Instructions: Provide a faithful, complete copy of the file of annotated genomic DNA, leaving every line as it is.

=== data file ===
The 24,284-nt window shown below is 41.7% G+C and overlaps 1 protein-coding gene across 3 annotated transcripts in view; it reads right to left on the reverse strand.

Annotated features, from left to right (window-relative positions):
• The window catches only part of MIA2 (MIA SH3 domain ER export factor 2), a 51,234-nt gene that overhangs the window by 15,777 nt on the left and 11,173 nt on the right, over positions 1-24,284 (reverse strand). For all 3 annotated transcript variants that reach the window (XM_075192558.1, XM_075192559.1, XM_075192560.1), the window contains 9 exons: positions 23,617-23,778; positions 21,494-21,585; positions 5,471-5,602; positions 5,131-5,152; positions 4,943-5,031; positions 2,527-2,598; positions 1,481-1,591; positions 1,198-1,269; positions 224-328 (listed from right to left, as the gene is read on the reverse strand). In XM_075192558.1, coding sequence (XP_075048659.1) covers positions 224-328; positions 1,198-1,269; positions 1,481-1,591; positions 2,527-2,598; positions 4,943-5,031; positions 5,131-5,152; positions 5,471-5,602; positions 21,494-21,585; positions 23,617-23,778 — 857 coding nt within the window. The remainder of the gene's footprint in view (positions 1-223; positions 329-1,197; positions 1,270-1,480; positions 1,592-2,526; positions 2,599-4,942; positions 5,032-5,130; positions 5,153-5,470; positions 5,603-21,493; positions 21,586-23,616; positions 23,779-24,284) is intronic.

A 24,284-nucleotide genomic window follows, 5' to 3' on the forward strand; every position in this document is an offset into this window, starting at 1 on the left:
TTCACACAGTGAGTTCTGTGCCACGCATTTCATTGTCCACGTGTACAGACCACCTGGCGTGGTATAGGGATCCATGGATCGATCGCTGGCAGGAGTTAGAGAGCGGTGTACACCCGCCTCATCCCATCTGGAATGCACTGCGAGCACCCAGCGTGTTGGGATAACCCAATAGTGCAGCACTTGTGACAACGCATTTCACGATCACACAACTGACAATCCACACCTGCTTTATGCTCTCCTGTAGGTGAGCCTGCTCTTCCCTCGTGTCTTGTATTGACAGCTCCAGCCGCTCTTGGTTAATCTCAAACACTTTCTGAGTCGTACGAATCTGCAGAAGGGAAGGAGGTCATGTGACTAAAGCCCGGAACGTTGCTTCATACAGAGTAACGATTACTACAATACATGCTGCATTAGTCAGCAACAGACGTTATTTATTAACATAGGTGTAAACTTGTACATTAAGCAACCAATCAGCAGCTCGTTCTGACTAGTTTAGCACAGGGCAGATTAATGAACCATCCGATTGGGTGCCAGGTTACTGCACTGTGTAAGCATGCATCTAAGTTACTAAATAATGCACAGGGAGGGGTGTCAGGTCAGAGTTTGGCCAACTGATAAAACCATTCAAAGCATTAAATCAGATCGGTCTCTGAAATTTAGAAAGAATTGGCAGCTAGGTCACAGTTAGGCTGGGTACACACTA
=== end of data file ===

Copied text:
The 24,284-nt window shown below is 41.7% G+C and overlaps 1 protein-coding gene across 3 annotated transcripts in view; it reads right to left on the reverse strand.

Annotated features, from left to right (window-relative positions):
• The window catches only part of MIA2 (MIA SH3 domain ER export factor 2), a 51,234-nt gene that overhangs the window by 15,777 nt on the left and 11,173 nt on the right, over positions 1-24,284 (reverse strand). For all 3 annotated transcript variants that reach the window (XM_075192558.1, XM_075192559.1, XM_075192560.1), the window contains 9 exons: positions 23,617-23,778; positions 21,494-21,585; positions 5,471-5,602; positions 5,131-5,152; positions 4,943-5,031; positions 2,527-2,598; positions 1,481-1,591; positions 1,198-1,269; positions 224-328 (listed from right to left, as the gene is read on the reverse strand). In XM_075192558.1, coding sequence (XP_075048659.1) covers positions 224-328; positions 1,198-1,269; positions 1,481-1,591; positions 2,527-2,598; positions 4,943-5,031; positions 5,131-5,152; positions 5,471-5,602; positions 21,494-21,585; positions 23,617-23,778 — 857 coding nt within the window. The remainder of the gene's footprint in view (positions 1-223; positions 329-1,197; positions 1,270-1,480; positions 1,592-2,526; positions 2,599-4,942; positions 5,032-5,130; positions 5,153-5,470; positions 5,603-21,493; positions 21,586-23,616; positions 23,779-24,284) is intronic.

A 24,284-nucleotide genomic window follows, 5' to 3' on the forward strand; every position in this document is an offset into this window, starting at 1 on the left:
TTCACACAGTGAGTTCTGTGCCACGCATTTCATTGTCCACGTGTACAGACCACCTGGCGTGGTATAGGGATCCATGGATCGATCGCTGGCAGGAGTTAGAGAGCGGTGTACACCCGCCTCATCCCATCTGGAATGCACTGCGAGCACCCAGCGTGTTGGGATAACCCAATAGTGCAGCACTTGTGACAACGCATTTCACGATCACACAACTGACAATCCACACCTGCTTTATGCTCTCCTGTAGGTGAGCCTGCTCTTCCCTCGTGTCTTGTATTGACAGCTCCAGCCGCTCTTGGTTAATCTCAAACACTTTCTGAGTCGTACGAATCTGCAGAAGGGAAGGAGGTCATGTGACTAAAGCCCGGAACGTTGCTTCATACAGAGTAACGATTACTACAATACATGCTGCATTAGTCAGCAACAGACGTTATTTATTAACATAGGTGTAAACTTGTACATTAAGCAACCAATCAGCAGCTCGTTCTGACTAGTTTAGCACAGGGCAGATTAATGAACCATCCGATTGGGTGCCAGGTTACTGCACTGTGTAAGCATGCATCTAAGTTACTAAATAATGCACAGGGAGGGGTGTCAGGTCAGAGTTTGGCCAACTGATAAAACCATTCAAAGCATTAAATCAGATCGGTCTCTGAAATTTAGAAAGAATTGGCAGCTAGGTCACAGTTAGGCTGGGTACACACTA